Chi Trib front page clashing stories: two kinds of weeper . . .

The one on top weeps about diminished social services (always a grabber):

Senate health care bill takes a hit
CBO analysis: Uninsured would grow by 22 million,
costs would rise under Republican leaders’ proposal

The one on bottom weeps, sort of, about the cost of red ink for Chicago Public Schools (not much of a grabber):

Price for CPS loans: $70,000 a day in interest
Total cost could pass
$7M based on payback
date, financial woe

Make-up editors could have put them side by side as horns of the dilemma faced by lawmakers as regards public spending: 1) people want services, 2) government hasn’t got the money.

As for not having the money, move to the state’s (and city’s) fiscal crisis and see what Speaker Madigan and his Dems do not want in a budget and the governor does:

Democrats have resisted Rauner’s calls for mixing into budget discussions other issues including cost-saving changes to workers’ compensation, state-employee pension-benefit programs, and a local property tax freeze, among other things.

No, no, no, don’t touch our workers’ comp, state employees’ benefits, and property taxes, say Dems, clutching these items as dear to their hearts.

Later: As for “mixing into budget discussions other issues,” consider Madigan’s “non-budget demands,” as in the State Journal-Register,

including that Gov. Bruce Rauner sign a school funding reform bill that the governor has said he would veto.

Crafty fellow. Oh, and a Democrat.

Mark Brown of Sun-Times tells a good story but feels obliged to explain . . .

. . . supplying this closer to a very good column:

“Why did I bother to tell you so much about the early years of two criminals from long ago?

Because for all the advancements in education and corrections, we’re still handling troubled youth pretty much like we did when [the two criminals] were coming up — and getting the same results.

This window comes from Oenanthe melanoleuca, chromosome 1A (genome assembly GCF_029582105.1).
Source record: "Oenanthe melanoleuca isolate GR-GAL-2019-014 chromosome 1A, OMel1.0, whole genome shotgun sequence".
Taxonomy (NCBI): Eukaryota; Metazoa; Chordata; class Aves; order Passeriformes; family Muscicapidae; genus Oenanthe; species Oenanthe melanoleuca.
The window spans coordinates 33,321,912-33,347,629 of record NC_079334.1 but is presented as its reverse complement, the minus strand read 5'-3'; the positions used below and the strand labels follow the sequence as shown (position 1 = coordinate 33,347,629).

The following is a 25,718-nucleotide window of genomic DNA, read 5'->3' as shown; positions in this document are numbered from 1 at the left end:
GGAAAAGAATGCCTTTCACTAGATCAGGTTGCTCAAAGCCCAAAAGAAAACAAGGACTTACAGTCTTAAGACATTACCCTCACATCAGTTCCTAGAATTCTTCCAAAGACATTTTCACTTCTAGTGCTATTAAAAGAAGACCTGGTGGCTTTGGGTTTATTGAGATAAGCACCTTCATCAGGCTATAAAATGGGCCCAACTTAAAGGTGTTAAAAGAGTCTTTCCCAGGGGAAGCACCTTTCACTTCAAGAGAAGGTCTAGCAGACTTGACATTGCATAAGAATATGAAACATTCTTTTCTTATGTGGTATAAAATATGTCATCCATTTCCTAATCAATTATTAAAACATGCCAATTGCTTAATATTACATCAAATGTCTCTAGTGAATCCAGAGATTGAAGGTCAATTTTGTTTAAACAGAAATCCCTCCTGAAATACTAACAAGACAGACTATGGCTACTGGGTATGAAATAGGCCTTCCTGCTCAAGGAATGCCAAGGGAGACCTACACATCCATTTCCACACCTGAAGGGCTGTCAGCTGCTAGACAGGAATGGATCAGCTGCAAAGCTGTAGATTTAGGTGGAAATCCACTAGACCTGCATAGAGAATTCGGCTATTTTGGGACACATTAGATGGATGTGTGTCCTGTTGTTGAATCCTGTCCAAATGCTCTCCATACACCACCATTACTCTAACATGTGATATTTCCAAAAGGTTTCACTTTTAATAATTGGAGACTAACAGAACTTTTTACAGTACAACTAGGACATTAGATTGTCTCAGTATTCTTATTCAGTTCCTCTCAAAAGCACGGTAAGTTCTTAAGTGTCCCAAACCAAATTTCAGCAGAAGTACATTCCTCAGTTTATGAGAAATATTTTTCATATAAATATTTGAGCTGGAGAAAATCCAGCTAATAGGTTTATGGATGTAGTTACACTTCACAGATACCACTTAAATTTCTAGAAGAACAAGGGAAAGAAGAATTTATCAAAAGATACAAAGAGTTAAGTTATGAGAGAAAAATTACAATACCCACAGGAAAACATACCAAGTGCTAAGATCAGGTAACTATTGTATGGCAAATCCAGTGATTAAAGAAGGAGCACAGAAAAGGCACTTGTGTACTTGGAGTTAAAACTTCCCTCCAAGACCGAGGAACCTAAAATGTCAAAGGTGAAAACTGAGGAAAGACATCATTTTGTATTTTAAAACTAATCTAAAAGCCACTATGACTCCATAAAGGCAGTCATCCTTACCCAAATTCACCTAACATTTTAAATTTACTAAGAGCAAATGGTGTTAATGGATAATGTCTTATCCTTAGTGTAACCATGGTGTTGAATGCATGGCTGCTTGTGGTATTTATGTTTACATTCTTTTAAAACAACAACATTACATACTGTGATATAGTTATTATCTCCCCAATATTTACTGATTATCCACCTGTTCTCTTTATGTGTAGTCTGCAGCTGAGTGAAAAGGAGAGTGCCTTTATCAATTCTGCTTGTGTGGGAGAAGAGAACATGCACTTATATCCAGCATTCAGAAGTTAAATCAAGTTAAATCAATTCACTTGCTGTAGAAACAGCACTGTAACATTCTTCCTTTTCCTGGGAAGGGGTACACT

And for some folks, maybe that’s easier to see when the criminals in question are white.” 

“Troubled” indeed. One of them helped hang a school principal out of a window, which troubled the principal no end, I’m sure.

Something else: The hard-copy head speaks of “reform school,” and “reformatory” is in the copy, both quite accurate, because so we spoke and speak.

But also politically correct when you get down to it, as is “corrections” for the department of jailing people, in most cases to protect other people from their antisocial behavior.

Not all, however. The reform school in question, Montefiore, had at least one distinguished alumnus who shaped up rather well, Chicago Daily News etc. columnist the late Mike Royko.

Propaganda by Chi Trib for transgender bathrooms

Front Page Chi Trib Saturday 5/14 quotes affirmation for opening up bathrooms and locker rooms in schools and gymnasiums:

“By affirming transgender students and guaranteeing them these rights, we’re not denying anyone else’s rights. And sometimes I think that gets missed.”

— Jennifer Leininger with the Gender and Sex Development Program at Lurie Children’s Hospital in Chicago.

She also called the federal directive “groundbreaking.”

It’s a ukase, isn’t it? The boy president running wild in his last year in office, flashing his pearly whites ear to ear, having his way with pen and telephone.

And the Trib socks it to us on a Saturday morning in May. Page One, story of the day, complete with four-column, above-the-fold shot of real, live transgender poster boy, a handsome lad shown here.

Alex Singh

“Not denying anyone else’s rights,” says the sex-development specialist, ignoring the right to privacy argued by bathroom originalists — the cornerstone of abortion rights, by the way, for what that’s worth.

Behold cultural Marxism, everything up for grabs, life is flowing like a river, never the same, keep the bourgeois enemy on his toes. What Obama and his uber-promoter Axelrod had in mind it seems ages ago by “hope and change”?

And there’s uproar from right and left at Trump’s vagueness and populism. O. and A. paved the way.

The Lurie woman’s quote fits this story, with its impressionistic argument — heavens, just reporting a social phenomenon, you know — one school official after another telling us they are already doing what Obama has ordered under threat of cutting off funding if they don’t do. Federal money, federal control.